Scheduling writing

Many of my clients (most of my clients) (all humans everywhere, probably) lead busy, full lives. There are a thousand things competing for their attention and writing can sometimes seem like the least urgent thing in the room. But, there's a difference between urgent and important.

Urgent: things that need to be completed soon or there will be dire consequences. Urgent things are often public, and they often impact other people. These are the fires you're putting out on a daily basis. 

Important: things that have a high value. It will matter if you do not do them. They're the big goals, the huge milestones, the end of the road. 

But the two aren't always together. For example, if your cat escapes from your house, locating them would be both urgent and important. Submitting grades on time for your students is both urgent and important; it impacts your students (and your evaluations) if they're late, and doing well in your teaching assignment can have a long term impact on your career. 

It's easy to understand why urgent and important things have to be prioritized. But if you're running your schedule solely by what is urgent, things can fall off your plate. Long term projects, far away deadlines, and your overall goals can slip out of focus when you're only dealing with the tasks and roles that are demanding your attention day to day. 

Writing tasks often fall into the important, but not necessarily urgent, category. How many of us have put a conference submission deadline on the calendar months in advance, only to wake up that morning without an abstract? I struggled during semesters where I was teaching, working, and being a human to prioritize my writing - there were simply too many other things to do, and those deadlines were a long way off anyway. But then, a therapist introduced an idea to me that changed my life: 

Schedule your writing. 

As part of a "Dissertation Stress and Anxiety Management" support group, we were asked to track our activities and moods for a week, down to the half hour. If you spent a half hour checking Twitter, you noted it. If you slept for 12 hours, you wrote it down. It was eye opening for several reasons, but most of all, it exposed a fatal flaw in my own scheduling.

You see, I went into the exercise feeling confident that I would "do well." I was busy! I took care of important tasks and kept multiple projects up and working all at once. I rarely spent whole days procrastinating (or resting, but that's a subject for another time.) But what I realized, when I looked at the week written out, was that I spent all my time dealing with urgent tasks as they came up. I worked to the deadlines, letting others' schedules dictate my time. And I wasn't writing. I wasn't moving any of my long term goals forward. I was busy, and productive, but I was avoiding the writing because it was big, and scary, and not due yet.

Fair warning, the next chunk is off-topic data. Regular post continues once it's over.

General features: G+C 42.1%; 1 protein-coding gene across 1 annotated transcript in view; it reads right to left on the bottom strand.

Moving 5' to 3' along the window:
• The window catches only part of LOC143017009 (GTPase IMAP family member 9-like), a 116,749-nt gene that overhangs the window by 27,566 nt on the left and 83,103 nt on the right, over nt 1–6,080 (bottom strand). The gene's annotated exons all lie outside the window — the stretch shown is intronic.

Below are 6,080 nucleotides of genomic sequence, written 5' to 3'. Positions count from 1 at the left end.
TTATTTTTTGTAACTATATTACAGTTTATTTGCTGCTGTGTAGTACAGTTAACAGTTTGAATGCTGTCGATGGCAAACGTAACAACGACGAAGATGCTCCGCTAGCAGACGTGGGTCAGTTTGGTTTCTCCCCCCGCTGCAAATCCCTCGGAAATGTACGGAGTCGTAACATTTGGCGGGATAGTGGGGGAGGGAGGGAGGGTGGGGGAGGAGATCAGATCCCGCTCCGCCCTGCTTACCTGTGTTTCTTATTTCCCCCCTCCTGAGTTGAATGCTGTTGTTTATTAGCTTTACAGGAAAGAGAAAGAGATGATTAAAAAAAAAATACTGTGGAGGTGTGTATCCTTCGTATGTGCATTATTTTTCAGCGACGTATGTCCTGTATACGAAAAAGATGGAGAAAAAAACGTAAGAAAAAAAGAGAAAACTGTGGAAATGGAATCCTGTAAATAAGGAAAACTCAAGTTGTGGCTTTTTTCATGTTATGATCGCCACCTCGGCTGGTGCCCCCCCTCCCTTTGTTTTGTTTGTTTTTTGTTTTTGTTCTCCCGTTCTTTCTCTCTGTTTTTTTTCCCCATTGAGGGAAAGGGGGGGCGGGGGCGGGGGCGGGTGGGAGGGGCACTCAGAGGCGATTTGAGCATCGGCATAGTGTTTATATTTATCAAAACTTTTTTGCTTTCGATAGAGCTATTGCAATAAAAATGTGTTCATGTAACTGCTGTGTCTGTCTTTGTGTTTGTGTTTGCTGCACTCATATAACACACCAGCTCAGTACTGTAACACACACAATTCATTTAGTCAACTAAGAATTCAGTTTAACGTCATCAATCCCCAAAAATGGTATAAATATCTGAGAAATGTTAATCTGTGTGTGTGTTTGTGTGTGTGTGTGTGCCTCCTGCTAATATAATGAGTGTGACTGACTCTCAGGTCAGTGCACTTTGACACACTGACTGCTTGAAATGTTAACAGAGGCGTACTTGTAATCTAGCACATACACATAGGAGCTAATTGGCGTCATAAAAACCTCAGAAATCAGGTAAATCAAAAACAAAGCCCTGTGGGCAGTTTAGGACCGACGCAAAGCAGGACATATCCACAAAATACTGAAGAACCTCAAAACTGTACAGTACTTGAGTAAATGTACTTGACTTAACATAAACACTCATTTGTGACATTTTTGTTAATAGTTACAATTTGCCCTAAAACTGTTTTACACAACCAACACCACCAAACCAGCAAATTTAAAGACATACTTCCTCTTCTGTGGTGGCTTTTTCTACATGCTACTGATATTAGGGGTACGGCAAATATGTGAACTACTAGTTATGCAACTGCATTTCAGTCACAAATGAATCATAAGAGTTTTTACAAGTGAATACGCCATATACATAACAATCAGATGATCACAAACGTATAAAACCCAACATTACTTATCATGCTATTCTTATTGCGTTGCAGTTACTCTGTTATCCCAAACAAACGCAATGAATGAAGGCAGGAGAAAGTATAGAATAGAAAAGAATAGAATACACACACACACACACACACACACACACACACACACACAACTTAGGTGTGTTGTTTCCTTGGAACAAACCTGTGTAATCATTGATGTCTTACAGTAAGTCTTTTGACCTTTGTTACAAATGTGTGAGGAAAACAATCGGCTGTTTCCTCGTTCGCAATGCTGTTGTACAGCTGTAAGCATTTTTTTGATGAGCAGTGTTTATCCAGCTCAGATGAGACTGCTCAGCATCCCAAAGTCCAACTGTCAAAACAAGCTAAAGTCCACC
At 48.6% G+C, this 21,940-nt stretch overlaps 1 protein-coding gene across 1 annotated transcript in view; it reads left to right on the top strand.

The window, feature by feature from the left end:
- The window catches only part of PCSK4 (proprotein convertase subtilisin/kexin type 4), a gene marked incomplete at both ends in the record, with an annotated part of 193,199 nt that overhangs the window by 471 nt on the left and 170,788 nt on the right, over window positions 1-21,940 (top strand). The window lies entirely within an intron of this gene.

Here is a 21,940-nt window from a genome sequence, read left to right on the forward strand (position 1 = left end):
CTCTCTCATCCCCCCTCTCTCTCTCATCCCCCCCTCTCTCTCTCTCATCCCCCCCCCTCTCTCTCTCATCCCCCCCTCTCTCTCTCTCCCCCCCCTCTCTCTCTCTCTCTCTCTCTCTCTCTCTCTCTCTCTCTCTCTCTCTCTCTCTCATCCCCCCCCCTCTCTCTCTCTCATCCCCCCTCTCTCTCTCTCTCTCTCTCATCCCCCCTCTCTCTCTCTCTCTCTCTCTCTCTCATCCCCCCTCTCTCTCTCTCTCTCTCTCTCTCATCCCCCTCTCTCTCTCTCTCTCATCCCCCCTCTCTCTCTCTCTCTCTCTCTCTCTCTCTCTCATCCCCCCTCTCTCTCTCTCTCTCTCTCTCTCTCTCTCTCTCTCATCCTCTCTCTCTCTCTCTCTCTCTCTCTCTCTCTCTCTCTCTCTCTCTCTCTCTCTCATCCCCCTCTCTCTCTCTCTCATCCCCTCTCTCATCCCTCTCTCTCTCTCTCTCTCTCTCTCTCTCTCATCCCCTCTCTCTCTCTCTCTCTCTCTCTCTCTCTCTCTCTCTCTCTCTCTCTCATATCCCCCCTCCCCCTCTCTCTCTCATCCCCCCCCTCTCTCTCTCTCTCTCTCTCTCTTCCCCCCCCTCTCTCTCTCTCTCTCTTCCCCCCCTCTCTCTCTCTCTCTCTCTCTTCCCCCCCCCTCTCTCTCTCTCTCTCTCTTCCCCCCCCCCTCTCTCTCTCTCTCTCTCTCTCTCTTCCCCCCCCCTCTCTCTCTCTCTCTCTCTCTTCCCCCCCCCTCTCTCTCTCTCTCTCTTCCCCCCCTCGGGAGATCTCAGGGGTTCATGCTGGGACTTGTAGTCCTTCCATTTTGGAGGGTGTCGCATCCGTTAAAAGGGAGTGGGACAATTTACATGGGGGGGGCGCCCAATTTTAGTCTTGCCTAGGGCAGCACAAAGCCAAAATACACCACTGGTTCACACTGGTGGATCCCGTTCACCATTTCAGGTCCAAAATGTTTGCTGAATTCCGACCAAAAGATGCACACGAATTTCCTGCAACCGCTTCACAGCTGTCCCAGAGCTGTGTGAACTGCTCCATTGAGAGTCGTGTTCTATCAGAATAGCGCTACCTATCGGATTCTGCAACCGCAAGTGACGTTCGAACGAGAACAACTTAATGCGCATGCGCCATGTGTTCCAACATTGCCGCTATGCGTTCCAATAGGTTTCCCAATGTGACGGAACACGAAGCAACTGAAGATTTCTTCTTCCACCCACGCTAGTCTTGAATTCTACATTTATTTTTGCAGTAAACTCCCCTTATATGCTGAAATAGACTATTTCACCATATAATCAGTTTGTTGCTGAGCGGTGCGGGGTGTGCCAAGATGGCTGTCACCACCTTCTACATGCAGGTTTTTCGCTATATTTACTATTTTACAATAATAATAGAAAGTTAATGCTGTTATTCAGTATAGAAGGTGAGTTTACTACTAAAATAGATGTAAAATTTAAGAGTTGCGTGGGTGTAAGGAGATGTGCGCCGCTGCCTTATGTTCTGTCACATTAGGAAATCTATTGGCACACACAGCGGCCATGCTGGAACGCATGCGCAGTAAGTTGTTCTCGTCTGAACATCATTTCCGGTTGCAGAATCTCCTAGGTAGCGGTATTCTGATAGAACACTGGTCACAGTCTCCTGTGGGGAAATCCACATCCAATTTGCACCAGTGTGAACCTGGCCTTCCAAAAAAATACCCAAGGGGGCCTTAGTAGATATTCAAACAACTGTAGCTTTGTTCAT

So the therapist shared how she balanced her own dissertation writing with her clinical hours - she blocked out 3 hours, twice a week, as her "Dissertation Class." She was great, she reasoned, at making meetings and seminars - she would never schedule over that commitment. So, why not treat the dissertation work the same way? 

She put it on her calendar, and she respected it. She didn't schedule meetings over it. She wouldn't move the time around, even by an hour, no matter how busy or behind she felt. And if she ever felt compelled to skip, or move it, or otherwise not work during that time, she would run the "class" test. 

"If this were a class, with other people in community with me, would I skip it?" And if the answer was no, then she went to work. Having just six hours a week blocked off made a massive difference in moving her writing forward. It gave her time to focus on important things, not just urgent ones. 

Make it work for you.

Maybe you have plenty of time for writing - but by the end of the day, you're too tired to work out. Maybe you're blocking plenty of time for your academic goals, but your professional development and career planning is falling by the wayside. You can use the same principle! Make a list of the things that are important to you, and work backwards to block time off to work on them.

  • Sign up for conferences or workshops around your professional development - having a commitment "on the books" can support your growth.

  • Look at your schedule for time you're not using as well as you could - would scheduling in a fitness class or walk around the neighborhood that you treat as immovable help you be more active?

  • Take an inventory of your life in its totality - where are you hitting your goals? Where could you put more focus? Does your schedule give you protected, dedicated time to work on your long-term objectives?

It can be hard to focus on important things when they aren't urgent - but eventually, they become urgent. Your dissertation chapter is due in a week. The conference abstract is due today. You are graduating next month. Your health is suffering, or your mind is anxious. Blocking time off, in the amounts and places where it works for you, in advance will help you focus on both the short and long term picture. 

Plan out your time mindfully. Respect the time you set aside - you are a priority. The urgent things can (sometimes) wait until you're done.